The 2022 EY US CEO Survey has revealed that digital strategy is set to take the centre stage in 2022, with nearly half (49%) of US CEOs currently focused on implementing technology to protect and improve profit margins.
As Vice Chair - EY Americas Strategy and Transactions, Mitch Berlin leads a team of nearly 8,500 professionals across the United States, Canada, Mexico, Central and South America, the Caribbean and Israel. Strategy and Transactions is a practice aimed at helping CEOs and other business leaders drive corporate strategy, capital allocation and transactions advisory through execution to enable fast-track value creation and build long-term value in an ever-changing environment.
For more than 25 years, Berlin has worked at EY and strategy group EY Parthenon, where he enables clients to navigate today's complexity by reimagining their ecosystems, reshaping their portfolios and reinventing themselves for a better future.
Berlin discusses the inaugural survey, completed following the emergence of the omicron variant in December 2021, which polled 336 US CEOs and measured leaders’ sentiment and expectations around future growth, sustainability strategy, M&A and portfolio optimisation for the next 12 months.
The purpose of the EY CEO outlook survey
For the past 10 years, we did a capital confidence barometer, which is really understanding what the corporation's view is on capital. How they were going to deploy capital? Were they going to invest? Are they going to try to raise capital?
But we found that while that was a great survey, understanding a firm's perspective on around capital, it was a bit narrowing, and that there was so much more that was on the mind of the CEO, other than capital deployment. And so we expanded this to really be more of a CEO outlook and survey to understand what's top of mind for CEOs this year.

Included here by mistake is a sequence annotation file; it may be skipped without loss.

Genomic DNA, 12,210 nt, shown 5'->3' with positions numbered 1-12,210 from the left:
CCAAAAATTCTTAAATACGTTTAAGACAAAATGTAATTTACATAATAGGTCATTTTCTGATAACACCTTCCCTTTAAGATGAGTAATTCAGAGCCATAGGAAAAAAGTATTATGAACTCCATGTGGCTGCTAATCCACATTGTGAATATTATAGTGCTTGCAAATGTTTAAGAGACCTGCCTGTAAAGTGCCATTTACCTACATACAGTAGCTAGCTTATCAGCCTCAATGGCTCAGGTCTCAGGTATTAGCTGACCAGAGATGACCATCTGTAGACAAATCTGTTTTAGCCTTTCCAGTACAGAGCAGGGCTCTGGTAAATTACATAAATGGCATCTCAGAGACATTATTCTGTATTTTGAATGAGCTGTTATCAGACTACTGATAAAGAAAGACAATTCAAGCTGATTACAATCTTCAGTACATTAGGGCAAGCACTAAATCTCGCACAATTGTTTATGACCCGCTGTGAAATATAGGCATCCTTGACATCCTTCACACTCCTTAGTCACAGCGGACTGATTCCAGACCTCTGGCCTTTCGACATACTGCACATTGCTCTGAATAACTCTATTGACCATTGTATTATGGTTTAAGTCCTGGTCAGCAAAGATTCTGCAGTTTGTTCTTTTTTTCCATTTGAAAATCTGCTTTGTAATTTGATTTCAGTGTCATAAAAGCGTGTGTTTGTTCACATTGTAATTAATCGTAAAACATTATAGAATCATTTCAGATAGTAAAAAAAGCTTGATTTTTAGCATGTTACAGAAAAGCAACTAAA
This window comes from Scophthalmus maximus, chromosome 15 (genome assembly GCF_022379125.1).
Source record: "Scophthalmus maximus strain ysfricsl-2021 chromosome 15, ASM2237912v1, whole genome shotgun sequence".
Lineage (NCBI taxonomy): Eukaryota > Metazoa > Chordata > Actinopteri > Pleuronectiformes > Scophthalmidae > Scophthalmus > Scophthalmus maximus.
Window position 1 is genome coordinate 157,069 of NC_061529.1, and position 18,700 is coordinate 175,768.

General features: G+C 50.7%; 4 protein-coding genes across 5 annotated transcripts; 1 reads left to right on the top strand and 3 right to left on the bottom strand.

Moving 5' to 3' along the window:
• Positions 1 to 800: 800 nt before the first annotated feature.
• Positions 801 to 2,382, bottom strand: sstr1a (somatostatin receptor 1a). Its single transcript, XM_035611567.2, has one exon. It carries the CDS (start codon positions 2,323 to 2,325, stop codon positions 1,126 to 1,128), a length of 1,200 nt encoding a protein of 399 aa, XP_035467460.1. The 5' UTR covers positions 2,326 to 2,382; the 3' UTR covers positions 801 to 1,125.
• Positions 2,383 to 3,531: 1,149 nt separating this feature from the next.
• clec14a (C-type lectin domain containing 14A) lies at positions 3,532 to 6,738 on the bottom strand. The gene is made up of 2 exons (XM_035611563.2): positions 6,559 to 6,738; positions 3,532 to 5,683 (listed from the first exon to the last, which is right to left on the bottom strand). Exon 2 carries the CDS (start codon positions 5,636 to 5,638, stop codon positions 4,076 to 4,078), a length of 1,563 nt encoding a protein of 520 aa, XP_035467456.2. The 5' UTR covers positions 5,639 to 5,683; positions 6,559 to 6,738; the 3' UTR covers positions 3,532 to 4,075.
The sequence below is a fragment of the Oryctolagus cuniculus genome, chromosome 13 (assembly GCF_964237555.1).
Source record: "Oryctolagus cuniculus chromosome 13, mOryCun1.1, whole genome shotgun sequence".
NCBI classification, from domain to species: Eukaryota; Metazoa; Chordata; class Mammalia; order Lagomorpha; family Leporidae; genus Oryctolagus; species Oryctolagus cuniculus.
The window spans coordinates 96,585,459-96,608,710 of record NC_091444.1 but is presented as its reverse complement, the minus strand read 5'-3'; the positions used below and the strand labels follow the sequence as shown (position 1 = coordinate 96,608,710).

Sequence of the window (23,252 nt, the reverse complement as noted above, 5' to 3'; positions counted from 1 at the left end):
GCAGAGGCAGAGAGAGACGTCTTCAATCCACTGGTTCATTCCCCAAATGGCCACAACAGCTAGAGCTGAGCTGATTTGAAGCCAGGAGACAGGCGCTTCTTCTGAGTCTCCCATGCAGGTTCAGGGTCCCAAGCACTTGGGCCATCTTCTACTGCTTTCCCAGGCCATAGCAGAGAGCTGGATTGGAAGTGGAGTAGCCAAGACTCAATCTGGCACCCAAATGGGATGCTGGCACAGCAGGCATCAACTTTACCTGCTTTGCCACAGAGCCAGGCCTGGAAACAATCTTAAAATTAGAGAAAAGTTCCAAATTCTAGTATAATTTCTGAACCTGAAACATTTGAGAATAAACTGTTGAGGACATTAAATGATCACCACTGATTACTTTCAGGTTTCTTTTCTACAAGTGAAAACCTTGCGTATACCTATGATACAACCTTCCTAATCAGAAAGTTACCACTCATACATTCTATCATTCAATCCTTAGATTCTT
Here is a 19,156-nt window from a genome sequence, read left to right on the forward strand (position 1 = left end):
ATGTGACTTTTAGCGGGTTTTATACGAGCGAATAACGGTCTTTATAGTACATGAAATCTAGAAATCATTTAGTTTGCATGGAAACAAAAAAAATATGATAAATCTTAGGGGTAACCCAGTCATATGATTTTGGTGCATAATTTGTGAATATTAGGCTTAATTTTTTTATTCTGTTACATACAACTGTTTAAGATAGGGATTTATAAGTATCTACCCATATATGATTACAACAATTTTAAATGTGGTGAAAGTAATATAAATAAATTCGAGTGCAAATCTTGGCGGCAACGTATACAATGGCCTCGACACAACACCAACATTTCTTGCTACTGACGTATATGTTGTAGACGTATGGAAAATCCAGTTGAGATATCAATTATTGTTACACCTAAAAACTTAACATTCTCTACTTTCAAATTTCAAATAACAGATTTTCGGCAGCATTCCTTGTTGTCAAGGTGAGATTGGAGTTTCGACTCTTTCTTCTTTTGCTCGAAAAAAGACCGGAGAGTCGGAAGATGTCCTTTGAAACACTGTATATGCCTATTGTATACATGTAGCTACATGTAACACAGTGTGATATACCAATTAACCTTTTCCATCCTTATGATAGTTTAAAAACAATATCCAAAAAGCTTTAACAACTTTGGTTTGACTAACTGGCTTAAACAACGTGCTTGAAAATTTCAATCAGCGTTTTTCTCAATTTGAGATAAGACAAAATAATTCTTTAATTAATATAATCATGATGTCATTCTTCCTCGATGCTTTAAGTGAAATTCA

And so in our inaugural year, we found that what's top of mind for CEOs is their supply chain challenges that they're trying to work through. They're all focused on accelerating their digital maturity. And then ESG is a big concern. So you can see that the topics that we're able to get views and opinions on are so much broader than than raising or investing.
Sentiment from CEOs on geopolitical and political tensions
Geopolitical concerns have been top of mind for CEOs, even prior to the pandemic. The current political situations have just made it even more top of mind. They are looking to really understand where raw materials are coming from and how an event in one country impacts the overall supply chain from the ability to acquire those raw materials. This includes the routes that their products go through geographically to get from raw material to finished production.
By looking at how disruptions in certain countries impact that overall supply chain and logistics, this has brought more of a risk focus and risk lens on their supplier base, and their overall manufacturing footprint, to make sure that they can ensure resilience through geopolitical disruptions.
With the risks of trade wars, and then you have the pandemic on top of it, CEOs have just doubled down on executing on those plans, but those aren't overnight.
It is truly shocking when you look at the concentration of the manufacturing footprint, in certain countries with high geopolitical risks.
Capital strategy when funding future plans
So the source of capital is relatively easier than it has been in the past. But it's really balancing the long term versus short term. Public companies need to hit their numbers, but you also have to invest in the future. So it's really balancing, so you're hitting your numbers now, but also making sure that you're going to remain relevant and top of your peer group in the future by investing in technology and modernisation.
Is the Great Resignation slowing down?